ELASTICITY

Forces make things move, but they can also stretch things, squeeze them, and change their shape. A rubber ball changes shape when you use force to squeeze it, but it returns to its original shape when you stop squeezing. Materials that do this have elasticity. They are made up of particles called molecules that can stretch apart. Other materials, such as modelling clay, change shape easily when a force is applied, but they do not return to their original shape when the force is no longer applied. These materials have PLASTICITY.

TRAMPOLINING

A trampoline is made of stretchy rubber fastened to a metal frame by metal springs. When you land on a trampoline, you stretch the rubber and the springs. Both rubber and springs are elastic. As they return to their original shape, they pull back upwards and push you into the air.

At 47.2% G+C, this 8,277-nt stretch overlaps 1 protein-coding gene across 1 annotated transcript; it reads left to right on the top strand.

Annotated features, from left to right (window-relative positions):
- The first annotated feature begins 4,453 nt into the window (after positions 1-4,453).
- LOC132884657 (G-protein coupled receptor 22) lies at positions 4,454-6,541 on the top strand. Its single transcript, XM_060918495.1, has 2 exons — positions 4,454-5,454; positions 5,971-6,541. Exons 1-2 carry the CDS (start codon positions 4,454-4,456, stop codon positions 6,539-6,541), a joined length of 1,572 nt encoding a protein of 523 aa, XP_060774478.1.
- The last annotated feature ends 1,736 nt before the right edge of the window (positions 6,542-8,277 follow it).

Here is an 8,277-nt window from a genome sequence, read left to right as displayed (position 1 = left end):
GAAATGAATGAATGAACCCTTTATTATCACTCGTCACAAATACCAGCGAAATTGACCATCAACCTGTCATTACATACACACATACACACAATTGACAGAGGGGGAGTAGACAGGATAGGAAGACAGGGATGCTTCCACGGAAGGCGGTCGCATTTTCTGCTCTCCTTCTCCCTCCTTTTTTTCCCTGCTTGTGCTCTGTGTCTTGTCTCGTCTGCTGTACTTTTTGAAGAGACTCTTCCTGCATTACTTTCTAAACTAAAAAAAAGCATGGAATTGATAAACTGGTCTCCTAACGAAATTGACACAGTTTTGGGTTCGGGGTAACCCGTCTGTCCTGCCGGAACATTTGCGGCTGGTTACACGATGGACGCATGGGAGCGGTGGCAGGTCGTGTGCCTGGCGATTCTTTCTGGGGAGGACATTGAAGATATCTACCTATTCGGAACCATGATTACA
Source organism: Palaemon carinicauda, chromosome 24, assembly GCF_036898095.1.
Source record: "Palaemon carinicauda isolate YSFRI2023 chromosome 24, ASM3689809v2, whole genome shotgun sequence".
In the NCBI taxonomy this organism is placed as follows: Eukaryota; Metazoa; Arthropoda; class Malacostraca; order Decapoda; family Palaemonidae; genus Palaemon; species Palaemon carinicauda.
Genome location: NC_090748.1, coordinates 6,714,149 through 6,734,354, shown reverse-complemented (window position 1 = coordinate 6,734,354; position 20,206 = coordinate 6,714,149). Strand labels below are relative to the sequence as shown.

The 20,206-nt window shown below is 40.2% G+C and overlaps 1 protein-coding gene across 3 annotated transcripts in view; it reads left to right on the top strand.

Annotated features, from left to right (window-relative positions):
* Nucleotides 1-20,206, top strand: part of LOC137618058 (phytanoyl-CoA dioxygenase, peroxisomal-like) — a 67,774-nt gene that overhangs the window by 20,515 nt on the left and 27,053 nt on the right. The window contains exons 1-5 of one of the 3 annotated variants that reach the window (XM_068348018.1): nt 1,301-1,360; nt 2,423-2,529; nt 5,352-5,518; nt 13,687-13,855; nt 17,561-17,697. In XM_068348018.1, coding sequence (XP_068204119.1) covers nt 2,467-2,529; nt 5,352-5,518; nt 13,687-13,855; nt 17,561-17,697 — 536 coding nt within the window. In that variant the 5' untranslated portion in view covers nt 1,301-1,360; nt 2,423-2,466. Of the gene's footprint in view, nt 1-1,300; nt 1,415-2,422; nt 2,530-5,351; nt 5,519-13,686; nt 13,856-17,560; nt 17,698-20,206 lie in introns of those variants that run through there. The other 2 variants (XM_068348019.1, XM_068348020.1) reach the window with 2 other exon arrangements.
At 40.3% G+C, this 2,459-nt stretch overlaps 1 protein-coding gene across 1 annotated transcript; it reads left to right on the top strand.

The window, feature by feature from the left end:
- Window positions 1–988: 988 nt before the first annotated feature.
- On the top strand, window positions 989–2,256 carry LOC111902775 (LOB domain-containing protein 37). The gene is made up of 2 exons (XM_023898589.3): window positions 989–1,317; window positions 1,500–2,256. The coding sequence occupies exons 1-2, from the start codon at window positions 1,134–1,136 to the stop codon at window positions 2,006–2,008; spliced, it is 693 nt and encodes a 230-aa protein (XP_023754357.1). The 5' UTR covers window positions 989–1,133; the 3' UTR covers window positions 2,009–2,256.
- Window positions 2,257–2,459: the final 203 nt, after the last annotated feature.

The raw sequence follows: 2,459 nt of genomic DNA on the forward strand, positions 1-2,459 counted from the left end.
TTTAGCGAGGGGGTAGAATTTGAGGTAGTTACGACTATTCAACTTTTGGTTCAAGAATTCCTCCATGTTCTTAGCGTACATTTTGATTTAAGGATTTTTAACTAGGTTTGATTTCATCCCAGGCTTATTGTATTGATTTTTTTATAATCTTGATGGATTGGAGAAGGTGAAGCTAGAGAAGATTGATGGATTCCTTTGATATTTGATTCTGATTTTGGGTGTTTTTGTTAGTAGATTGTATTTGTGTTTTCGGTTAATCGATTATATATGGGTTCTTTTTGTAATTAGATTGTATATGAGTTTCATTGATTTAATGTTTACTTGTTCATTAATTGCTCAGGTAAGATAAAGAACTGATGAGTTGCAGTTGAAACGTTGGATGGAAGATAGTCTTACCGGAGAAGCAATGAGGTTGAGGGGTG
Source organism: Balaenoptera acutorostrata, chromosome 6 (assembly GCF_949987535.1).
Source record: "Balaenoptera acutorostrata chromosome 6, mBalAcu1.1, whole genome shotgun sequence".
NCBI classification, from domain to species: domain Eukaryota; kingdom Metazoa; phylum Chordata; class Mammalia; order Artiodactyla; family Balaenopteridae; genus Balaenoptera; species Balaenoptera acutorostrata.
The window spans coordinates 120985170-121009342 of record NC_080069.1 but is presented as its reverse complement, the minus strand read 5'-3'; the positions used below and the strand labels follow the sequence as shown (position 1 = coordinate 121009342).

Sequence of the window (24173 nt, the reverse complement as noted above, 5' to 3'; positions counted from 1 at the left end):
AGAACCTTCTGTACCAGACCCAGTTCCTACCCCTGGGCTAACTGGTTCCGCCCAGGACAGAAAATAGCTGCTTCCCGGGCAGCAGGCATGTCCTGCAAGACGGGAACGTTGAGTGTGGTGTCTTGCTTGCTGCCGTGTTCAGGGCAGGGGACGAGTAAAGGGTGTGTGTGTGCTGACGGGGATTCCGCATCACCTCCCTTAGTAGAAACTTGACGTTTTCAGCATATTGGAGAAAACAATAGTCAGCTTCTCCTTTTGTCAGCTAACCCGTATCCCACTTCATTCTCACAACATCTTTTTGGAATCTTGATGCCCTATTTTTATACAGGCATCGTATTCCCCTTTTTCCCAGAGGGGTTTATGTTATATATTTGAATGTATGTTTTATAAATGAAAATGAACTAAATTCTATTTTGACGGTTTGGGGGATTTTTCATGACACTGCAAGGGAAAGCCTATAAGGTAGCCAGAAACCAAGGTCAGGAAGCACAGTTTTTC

PLASTICITY

Materials have plasticity when they are easily moulded into shape and do not return to their original shape when the moulding force is removed. When we talk about plastics, we usually mean various colourful materials that have been made out of chemicals produced from oil. In fact, the word plastic applies to any material that can be easily moulded into different shapes. Even metals can be plastic because, if heated, they soften and can be shaped.

Copyright © 2007 Dorling Kindersley